Luo demonstrated, prima facie, that she was entitled to judgment as a matter of law.  Contrary to the plaintiff's contention, her allegation of negligent supervision sounded in medical malpractice, not ordinary negligence.  Because the plaintiff challenged Luo's assessment of the plaintiff's supervisory needs during her physical therapy session, the conduct at issue derived from the duty owed to the plaintiff as a result of the physical therapist-patient relationship and was substantially related to her medical treatment (see Weiner v. Lenox Hill Hosp., 88 N.Y.2d 784, 788;  Scott v. Uljanov, 74 N.Y.2d 673, 674–675;  Estate of Bell v. WSNCHS N., Inc., 153 AD3d 498, 499–500;  Thurston v. Interfaith Med. Ctr., 66 AD3d 999, 1000–1001;  Santana v St. Vincent Catholic Med. Ctr. of N.Y., 65 AD3d 1119, 1120).  Luo demonstrated, prima facie, through the submission of an expert affidavit, that accepting the plaintiff's version of events as true, she did not depart from the accepted standard of care for physical therapy (see Archer v. Haeri, 91 AD3d 685, 685–686;  Stukas v. Streiter, 83 AD3d 18, 23–24).  In opposition, the plaintiff failed to raise a triable issue of fact, as she did not submit an expert affidavit (see Koster v. Davenport, 142 AD3d 966, 969;  Vera v. Soohoo, 41 AD3d 586, 587).  Nor did the plaintiff show that summary judgment was premature, as she did not demonstrate that additional discovery might lead to relevant evidence (see CPLR 3212[f];  Reynolds v. Avon Grove Props., 129 AD3d 932, 933).

As to premises liability, Luo demonstrated, prima facie, that she owed no duty to the plaintiff (see Suero–Sosa v. Cardona, 112 AD3d 706, 707).  In opposition, the plaintiff failed to raise a triable issue of fact or demonstrate that summary judgment was premature (see CPLR 3212[f];  Reynolds v. Avon Grove Props., 129 AD3d at 933).  Accordingly, the Supreme Court properly granted Luo's motion for summary judgment dismissing the complaint insofar as asserted against her.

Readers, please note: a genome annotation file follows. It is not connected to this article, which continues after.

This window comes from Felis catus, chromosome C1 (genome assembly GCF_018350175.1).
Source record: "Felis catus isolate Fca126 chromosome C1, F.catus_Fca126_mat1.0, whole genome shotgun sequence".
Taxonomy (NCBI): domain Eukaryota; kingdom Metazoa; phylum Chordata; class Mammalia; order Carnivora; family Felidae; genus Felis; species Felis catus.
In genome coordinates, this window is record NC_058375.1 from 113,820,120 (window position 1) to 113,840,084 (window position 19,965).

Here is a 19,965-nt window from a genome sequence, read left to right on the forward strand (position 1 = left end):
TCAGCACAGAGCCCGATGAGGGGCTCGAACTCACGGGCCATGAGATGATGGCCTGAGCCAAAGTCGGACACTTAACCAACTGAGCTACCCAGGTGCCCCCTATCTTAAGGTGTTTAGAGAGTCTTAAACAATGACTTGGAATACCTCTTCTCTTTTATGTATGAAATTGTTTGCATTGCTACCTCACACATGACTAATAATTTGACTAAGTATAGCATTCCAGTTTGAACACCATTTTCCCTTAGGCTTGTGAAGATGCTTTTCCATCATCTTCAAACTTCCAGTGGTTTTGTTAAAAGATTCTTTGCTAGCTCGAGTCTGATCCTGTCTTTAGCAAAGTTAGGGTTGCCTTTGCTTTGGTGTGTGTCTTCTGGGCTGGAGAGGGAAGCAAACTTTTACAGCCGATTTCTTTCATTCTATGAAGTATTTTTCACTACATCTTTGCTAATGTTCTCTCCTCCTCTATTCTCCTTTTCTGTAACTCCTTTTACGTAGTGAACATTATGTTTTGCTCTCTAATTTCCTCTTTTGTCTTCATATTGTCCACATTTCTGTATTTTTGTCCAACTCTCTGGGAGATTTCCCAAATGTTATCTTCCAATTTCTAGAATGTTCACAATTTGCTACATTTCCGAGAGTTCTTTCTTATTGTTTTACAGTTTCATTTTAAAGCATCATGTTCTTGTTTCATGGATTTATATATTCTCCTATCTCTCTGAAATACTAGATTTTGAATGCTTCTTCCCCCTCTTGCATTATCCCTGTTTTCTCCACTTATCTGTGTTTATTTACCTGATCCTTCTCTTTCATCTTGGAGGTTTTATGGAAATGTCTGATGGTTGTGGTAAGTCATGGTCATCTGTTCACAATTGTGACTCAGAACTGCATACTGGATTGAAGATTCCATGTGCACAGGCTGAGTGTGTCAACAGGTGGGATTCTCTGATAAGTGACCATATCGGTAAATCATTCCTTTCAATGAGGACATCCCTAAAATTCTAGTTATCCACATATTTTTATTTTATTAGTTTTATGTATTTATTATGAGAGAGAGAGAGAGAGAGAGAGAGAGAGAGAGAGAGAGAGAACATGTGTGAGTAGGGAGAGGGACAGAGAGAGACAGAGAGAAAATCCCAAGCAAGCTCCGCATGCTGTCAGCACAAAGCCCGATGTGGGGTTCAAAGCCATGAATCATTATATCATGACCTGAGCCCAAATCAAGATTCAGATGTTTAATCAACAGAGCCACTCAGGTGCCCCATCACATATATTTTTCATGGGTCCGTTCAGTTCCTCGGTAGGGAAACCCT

The plaintiff correctly contends that Lebgutt and Ahava failed to demonstrate, prima facie, that they were entitled to judgment as a matter of law.  In support of their motion, Lebgutt and Ahava relied entirely on an argument that the plaintiff demonstrated such confusion during her deposition that there was no evidence that the alleged fall from the treadmill ever occurred.  Contrary to Lebgutt and Ahava's contention, the plaintiff, while expressing confusion over Ahava's location, testified at her deposition that the fall occurred during a session with Luo, and Luo testified at her deposition that during the relevant time period she worked at Ahava.  The plaintiff's and Luo's conflicting deposition testimony as to whether the fall occurred raised credibility issues that precluded summary judgment (see Kolivas v. Kirchoff, 14 AD3d 493, 493).  Moreover, Lebgutt and Ahava failed to establish, prima facie, that they did not create the allegedly defective condition or that they did not have actual or constructive notice of the allegedly defective condition (see Suero–Sosa v. Cardona, 112 AD3d at 707;  Gover v Mastic Beach Prop. Owners Assn., 57 AD3d 729, 730).  Accordingly, the Supreme Court should have denied their motion regardless of the sufficiency of the plaintiff's opposition papers (see Winegrad v. New York Univ. Med. Ctr., 64 N.Y.2d 851, 853).

CHAMBERS, J.P., HALL, DUFFY and BARROS, JJ., concur.

ENTER:

Aprilanne Agostino

Clerk of the Court